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Any Questions at railway museum derailed by modern trains

Chris Jackson | 09:10 UK time, Saturday, 16 April 2011

The Mallard steam train

At least the Mallard had made it to Shildon.

It's not often the BBC has to pull out of a live broadcast. However last night there really was no choice.

As you'll see from my last posting on the blog I was all ready to meet an audience of eager Radio 4 listeners in the impressive surroundings of the National Railway Museum site at Shildon in County Durham.

I was to do the warm up for Any Questions. Even before I set off from the Pink Palace in Newcastle I had got wind that an incident on the East Coast Main Line at Sandy was causing delays.

"Hmm" I thought that might make the guests arrival a little close to the wire, but then they are supposed to be at the venue two hours before the actual broadcast. It would be fine.

When I arrived however a producer, who was exceptionally calm in the circumstances, was taking a call from three of the panel all stuck on the same train. They'd got past the earlier problem, but were now stranded at Grantham where signal failure had brought the line to another halt.

Being movers and shakers - among them a government minister - they had unilaterally decided to abandon the train and commandeer a taxi.

Their spirit was admirable, though their chances of making it in time were slim. 140 miles with 120 minutes to go.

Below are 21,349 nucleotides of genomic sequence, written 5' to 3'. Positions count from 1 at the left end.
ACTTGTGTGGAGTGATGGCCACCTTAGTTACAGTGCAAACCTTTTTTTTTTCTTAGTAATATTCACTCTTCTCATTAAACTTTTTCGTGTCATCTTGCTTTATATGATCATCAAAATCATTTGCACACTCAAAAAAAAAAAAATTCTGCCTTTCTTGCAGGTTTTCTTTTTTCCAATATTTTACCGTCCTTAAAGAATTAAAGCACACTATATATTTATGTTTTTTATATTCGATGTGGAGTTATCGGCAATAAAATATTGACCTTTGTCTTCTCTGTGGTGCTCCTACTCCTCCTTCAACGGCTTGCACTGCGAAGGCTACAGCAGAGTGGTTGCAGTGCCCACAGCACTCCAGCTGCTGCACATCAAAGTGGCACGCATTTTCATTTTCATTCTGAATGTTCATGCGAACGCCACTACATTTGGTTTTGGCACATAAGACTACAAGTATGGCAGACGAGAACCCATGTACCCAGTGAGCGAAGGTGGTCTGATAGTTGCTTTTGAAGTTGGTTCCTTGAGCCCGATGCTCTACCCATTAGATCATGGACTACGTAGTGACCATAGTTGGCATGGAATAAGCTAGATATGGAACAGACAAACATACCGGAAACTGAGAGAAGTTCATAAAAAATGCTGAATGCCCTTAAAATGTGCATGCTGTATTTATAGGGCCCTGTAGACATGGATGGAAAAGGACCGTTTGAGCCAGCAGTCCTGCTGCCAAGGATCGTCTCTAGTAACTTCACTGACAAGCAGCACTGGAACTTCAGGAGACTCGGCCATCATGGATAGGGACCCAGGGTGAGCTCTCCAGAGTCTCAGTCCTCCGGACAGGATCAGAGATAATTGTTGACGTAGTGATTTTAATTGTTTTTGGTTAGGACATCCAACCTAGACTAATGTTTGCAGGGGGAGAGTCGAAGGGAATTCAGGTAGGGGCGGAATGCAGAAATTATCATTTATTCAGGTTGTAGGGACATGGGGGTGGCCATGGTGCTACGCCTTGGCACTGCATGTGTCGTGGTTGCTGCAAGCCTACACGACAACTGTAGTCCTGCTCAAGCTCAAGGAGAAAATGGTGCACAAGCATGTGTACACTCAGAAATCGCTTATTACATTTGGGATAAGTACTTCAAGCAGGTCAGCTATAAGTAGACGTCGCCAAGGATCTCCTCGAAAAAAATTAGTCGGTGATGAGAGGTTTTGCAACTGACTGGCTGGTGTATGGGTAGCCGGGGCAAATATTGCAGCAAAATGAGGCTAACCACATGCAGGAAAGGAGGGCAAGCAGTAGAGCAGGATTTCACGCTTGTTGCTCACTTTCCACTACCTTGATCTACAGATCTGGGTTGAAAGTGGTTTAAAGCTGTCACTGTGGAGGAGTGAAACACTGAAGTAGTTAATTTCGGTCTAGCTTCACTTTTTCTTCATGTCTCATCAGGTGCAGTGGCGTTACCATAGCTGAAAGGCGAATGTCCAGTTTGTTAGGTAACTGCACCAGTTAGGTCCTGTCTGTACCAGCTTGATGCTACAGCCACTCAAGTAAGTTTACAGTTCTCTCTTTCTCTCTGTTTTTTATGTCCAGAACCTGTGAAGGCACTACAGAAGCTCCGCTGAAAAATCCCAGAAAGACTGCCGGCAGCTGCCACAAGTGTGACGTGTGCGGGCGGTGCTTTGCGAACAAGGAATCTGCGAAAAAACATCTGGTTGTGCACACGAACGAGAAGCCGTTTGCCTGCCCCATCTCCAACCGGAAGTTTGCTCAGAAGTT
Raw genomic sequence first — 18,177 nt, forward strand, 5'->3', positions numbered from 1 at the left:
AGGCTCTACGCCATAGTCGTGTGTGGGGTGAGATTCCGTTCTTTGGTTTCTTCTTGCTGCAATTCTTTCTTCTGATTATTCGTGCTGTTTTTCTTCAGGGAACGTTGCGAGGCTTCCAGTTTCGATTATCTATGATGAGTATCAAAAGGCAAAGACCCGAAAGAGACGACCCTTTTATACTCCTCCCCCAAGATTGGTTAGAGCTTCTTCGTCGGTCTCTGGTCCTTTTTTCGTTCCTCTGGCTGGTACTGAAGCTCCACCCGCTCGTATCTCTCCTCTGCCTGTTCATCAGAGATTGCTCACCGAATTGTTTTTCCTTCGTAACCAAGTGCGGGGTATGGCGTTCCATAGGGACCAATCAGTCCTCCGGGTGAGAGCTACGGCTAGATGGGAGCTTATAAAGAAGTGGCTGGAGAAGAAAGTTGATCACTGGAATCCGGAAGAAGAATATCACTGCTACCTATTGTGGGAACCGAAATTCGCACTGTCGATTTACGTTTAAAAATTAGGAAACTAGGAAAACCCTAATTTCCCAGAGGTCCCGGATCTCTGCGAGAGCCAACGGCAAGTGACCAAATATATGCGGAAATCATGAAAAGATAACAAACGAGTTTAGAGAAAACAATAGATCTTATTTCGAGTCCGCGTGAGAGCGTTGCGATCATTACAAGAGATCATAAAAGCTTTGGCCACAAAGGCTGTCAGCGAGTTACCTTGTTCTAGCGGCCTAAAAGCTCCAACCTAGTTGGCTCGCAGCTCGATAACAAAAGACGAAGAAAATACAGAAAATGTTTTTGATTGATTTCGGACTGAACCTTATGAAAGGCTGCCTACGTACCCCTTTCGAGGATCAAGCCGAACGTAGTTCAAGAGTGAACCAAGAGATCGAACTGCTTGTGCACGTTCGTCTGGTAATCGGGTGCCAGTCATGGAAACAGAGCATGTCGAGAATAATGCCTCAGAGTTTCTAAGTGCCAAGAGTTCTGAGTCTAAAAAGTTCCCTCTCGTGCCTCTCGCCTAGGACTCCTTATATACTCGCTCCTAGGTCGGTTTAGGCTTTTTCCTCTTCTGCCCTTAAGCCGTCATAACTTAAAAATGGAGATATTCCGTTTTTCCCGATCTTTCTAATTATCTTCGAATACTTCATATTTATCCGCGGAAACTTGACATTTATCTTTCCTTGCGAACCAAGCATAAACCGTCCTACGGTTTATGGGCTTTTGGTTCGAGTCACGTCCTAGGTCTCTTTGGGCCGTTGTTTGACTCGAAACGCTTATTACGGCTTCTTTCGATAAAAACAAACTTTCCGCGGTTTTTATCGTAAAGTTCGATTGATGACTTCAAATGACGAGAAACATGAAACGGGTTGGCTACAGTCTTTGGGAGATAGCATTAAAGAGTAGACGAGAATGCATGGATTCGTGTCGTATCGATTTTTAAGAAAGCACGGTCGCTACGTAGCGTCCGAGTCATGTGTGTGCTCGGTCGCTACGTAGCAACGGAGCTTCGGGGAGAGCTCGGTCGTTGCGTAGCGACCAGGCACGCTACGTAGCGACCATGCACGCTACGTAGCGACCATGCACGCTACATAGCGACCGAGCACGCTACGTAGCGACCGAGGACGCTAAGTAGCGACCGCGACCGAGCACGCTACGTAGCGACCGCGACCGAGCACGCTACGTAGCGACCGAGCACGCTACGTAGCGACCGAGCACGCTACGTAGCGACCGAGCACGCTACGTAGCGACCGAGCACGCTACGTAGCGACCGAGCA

It might have helped plan B: Abandon the Friday transmission but record the show late and play it out in its repeat slot on Saturday lunchtime. That way the follow-up programme Any Answers could also go ahead.

Sadly Friday rush hour and motorway roadworks all conspired to scupper even that.

Host Jonathan Dimbleby who ironically had managed to jet in to Shildon from La Paz of all places had to inform a disappointed audience that their chance to grill the panel would have to wait until another day.

Radio 4 listeners were treated to a rather fascinating substitute programme comparing 'Any Questions' with its US counterpart 'Town Meeting' in the 1950's - it's on the iPlayer if you fancy catching it.

Surrounded by glorious steam engines such as the Mallard one could only raise an ironic smile, that despite all the advances in public transport and technology, there will always be delays and cancellations.

The one panellist who made it took it all in good heart. I'm not sure about the other three who never made it to Shildon in the end. I think the Minister for Employment might be ringing the Minister for Transport on Monday morning.


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